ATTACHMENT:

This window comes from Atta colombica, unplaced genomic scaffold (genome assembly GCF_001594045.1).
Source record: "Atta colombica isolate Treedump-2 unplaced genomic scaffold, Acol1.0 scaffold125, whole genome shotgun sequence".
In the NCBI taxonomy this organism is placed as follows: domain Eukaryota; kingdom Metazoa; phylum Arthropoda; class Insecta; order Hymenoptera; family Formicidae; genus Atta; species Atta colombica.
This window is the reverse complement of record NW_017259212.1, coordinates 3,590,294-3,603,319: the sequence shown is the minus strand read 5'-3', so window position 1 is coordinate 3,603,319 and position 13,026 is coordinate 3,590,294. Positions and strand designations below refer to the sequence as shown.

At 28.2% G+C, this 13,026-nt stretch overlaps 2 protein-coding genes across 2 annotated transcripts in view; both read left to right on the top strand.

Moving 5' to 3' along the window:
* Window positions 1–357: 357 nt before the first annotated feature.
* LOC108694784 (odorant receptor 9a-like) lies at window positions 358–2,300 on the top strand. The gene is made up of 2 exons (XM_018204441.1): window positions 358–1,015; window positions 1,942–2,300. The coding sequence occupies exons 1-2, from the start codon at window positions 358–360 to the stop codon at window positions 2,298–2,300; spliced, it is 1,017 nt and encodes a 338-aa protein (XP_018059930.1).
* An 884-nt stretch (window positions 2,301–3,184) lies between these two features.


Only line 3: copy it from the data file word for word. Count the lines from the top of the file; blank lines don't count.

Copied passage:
In the NCBI taxonomy this organism is placed as follows: domain Eukaryota; kingdom Metazoa; phylum Arthropoda; class Insecta; order Hymenoptera; family Formicidae; genus Atta; species Atta colombica.